We have the following scenario:

  1. Our company has an Internal DNS & an External DNS server.
  2. Both of them holds the same domain (example.com).
  3. Our Internal DNS is a Windows Server that cannot access the Internet, but has setup forwarders for "All others DNS" to the External DNS
  4. We need to setup a sub-domain (vendor.exmaple.com) to an Authoritative name server (ns1.vendor.com) from vendor and the vendor will provide the IP-address for this sub-domain.
  5. And, we have setup the following in our External DNS for Internet people who needs to access the name (vendor.example.com).

    vendor IN NS ns1.outsider.com

So that when Internet people queries the sub-domain

nslookup vendor.example.com

It returns with the corresponding IP-address defined in our vendor name server (ns1.vendor.com)

Now, we encountered the problem that:

If we apply the same setting into our Internal DNS server, we got "Server fails" when an internal staff uses 'nslookup' to query "vendor.example.com" when going through the Internal DNS.

If I use 'dig' with '+nssearch' to query from my PC to our Internal DNS,

C:\>dig +nssearch vendor.example.com
;; reply from unexpected source: <Our Proxy Server>#<Number>, expected <IP of ns1.vendor.com>#53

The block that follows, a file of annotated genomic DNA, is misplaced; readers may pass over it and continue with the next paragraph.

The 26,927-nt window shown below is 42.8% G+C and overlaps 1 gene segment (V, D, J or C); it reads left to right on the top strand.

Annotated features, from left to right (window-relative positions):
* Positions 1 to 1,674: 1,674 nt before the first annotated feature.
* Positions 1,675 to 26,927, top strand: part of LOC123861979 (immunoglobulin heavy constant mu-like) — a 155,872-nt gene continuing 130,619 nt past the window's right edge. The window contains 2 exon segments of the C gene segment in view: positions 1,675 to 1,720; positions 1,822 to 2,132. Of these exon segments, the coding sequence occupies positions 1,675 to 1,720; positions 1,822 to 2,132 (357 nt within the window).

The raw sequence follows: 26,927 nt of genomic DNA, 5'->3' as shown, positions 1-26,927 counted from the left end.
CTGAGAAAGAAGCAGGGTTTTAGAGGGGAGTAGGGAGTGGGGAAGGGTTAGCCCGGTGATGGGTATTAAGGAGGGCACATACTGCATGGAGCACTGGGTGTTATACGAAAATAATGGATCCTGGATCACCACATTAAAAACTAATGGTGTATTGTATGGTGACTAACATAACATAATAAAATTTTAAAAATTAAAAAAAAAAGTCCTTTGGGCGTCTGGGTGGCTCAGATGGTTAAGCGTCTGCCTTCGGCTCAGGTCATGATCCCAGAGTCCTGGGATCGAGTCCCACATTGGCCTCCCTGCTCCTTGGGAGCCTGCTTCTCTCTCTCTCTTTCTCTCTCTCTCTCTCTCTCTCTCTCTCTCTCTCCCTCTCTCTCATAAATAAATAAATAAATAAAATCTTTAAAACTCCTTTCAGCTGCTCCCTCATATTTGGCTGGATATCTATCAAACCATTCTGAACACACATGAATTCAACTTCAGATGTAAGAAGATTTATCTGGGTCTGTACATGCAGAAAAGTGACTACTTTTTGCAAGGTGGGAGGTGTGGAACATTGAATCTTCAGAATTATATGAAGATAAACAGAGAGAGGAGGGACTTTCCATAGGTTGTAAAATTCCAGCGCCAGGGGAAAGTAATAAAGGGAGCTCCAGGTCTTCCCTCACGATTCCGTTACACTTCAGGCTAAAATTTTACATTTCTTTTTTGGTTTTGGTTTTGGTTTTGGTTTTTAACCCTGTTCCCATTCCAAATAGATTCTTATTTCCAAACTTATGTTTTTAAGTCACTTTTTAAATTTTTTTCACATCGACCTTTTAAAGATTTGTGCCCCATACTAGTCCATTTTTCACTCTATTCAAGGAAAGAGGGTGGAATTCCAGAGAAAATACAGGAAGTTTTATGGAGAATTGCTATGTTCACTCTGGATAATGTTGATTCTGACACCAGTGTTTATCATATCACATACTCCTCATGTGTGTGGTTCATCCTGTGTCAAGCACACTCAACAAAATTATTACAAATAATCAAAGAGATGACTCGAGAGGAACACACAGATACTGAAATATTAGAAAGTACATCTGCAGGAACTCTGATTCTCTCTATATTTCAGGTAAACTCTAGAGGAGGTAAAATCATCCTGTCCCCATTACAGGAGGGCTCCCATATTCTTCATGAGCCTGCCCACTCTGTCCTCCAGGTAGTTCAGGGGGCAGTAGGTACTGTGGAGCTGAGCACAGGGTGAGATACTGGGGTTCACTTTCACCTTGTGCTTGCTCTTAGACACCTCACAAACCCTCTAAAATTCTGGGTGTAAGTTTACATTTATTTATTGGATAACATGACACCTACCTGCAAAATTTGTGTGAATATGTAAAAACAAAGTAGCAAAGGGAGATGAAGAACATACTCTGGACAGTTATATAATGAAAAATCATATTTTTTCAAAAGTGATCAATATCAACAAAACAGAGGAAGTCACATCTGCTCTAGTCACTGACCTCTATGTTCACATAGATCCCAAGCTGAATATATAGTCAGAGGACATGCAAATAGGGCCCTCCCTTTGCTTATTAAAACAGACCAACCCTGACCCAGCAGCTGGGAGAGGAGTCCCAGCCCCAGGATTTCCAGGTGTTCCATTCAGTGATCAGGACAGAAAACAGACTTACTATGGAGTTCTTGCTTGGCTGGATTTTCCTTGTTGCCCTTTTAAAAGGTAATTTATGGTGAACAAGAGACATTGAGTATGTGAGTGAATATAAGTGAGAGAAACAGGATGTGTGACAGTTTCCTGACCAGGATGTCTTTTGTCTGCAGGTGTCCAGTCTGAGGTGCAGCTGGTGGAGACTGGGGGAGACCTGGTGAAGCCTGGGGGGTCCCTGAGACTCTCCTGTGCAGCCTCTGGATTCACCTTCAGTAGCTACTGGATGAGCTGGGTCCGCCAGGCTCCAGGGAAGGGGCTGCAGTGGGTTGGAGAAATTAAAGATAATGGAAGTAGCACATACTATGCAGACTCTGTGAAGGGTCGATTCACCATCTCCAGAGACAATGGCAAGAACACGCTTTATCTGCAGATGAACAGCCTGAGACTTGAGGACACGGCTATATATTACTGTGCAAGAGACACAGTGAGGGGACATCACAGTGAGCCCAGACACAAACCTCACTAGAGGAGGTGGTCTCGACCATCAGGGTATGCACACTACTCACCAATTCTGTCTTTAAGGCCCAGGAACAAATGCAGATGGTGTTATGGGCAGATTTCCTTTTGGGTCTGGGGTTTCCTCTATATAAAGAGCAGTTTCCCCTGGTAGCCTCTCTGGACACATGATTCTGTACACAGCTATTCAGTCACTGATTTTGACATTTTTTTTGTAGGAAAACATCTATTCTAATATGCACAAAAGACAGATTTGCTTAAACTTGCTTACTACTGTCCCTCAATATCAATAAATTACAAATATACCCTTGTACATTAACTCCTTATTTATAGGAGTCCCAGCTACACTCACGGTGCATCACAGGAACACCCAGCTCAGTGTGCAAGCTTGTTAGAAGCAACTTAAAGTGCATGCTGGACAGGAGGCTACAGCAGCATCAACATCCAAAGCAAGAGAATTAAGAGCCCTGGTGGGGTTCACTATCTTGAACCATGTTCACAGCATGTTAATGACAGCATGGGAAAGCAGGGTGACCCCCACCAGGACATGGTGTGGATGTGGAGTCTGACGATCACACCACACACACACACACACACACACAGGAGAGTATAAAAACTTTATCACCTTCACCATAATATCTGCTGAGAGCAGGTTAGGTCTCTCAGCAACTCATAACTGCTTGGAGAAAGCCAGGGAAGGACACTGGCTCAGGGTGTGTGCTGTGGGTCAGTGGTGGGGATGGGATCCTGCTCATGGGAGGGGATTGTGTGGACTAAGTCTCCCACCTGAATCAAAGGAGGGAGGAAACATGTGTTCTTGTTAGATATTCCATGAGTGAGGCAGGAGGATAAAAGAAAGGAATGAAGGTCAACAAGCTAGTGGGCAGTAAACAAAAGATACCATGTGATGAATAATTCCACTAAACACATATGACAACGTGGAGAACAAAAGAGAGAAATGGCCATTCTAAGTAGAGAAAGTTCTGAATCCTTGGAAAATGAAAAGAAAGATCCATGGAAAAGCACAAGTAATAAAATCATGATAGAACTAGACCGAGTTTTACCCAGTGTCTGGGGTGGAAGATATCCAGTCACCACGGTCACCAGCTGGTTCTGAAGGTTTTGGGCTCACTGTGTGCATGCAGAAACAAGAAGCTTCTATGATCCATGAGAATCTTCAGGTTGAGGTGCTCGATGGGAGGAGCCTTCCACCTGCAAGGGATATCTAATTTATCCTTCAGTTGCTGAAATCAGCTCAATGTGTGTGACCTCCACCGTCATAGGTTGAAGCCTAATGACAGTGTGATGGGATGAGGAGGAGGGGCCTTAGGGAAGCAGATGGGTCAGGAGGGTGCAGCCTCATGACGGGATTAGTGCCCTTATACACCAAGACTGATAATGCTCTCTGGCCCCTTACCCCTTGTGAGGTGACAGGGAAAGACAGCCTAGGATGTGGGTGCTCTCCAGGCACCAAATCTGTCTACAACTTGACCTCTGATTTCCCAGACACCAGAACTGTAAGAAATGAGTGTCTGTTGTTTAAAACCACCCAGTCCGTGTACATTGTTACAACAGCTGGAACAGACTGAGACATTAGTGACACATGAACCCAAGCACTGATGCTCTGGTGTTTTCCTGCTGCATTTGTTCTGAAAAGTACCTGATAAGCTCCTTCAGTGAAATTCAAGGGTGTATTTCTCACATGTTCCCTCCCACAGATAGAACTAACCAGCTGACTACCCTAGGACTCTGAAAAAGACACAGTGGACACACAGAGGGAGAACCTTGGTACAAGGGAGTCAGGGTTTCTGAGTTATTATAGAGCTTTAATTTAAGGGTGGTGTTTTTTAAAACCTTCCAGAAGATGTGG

;; reply from unexpected source: <Our Proxy Server>#<Number>, expected <IP of ns1.vendor.com>#53
;; reply from unexpected source: <Our Proxy Server>#<Number>, expected <IP of ns1.vendor.com>#53

; <<>> DiG 9.9.5 <<>> +nssearch vendor.example.com
;; global options: +short +cmd
;; connection timed out; no servers could be reached

We expected that when the request goes to our Internal DNS, it will forward the request to our External DNS and get the IP-address from the vendor name server. Then, respond to the PC inside our company network.

Could anyone tell me what's wrong on this? And, how we can this correctly?

  • The results with dig rather sounds like your have something in your network that intercepts 53/udp traffic and which provides responses but with the wrong source address compared to where the query was sent? – Håkan Lindqvist Jul 25 '14 at 21:05
  • Either that or asymmetric routing. – Andrew B Jul 26 '14 at 0:29
  • @AndrewB Regular routing (asymmetric or otherwise) does not change the source address, though? – Håkan Lindqvist Jul 26 '14 at 12:28
  • @Håkan If a SNAT is involved on the return path, it's possible. I didn't say anything about good routing... – Andrew B Jul 26 '14 at 15:40
  • We found that the > ;; reply from unexpected source ... is due to the Internal DNS server cannot access Internet to query ns1.vendor.com Therefore, everytime when it queries "ns1.vendor.com", it was being redirected to our Proxy server and blocked there. – user234620 Jul 26 '14 at 18:35

setup a conditional forwarder for this sub-domain, pointing to ns1.vendor.com (assuming ns1.vendor.com is resolvable internally)

| improve this answer | |
  • Since our Internal DNS server cannot access to the Internet directly, it cannot point to ns1.vendor.com. Can we point this to our External DNS server? In addition, if we are doing this, should we remove the NS record from the Internal DNS server first? – user234620 Jul 26 '14 at 18:37

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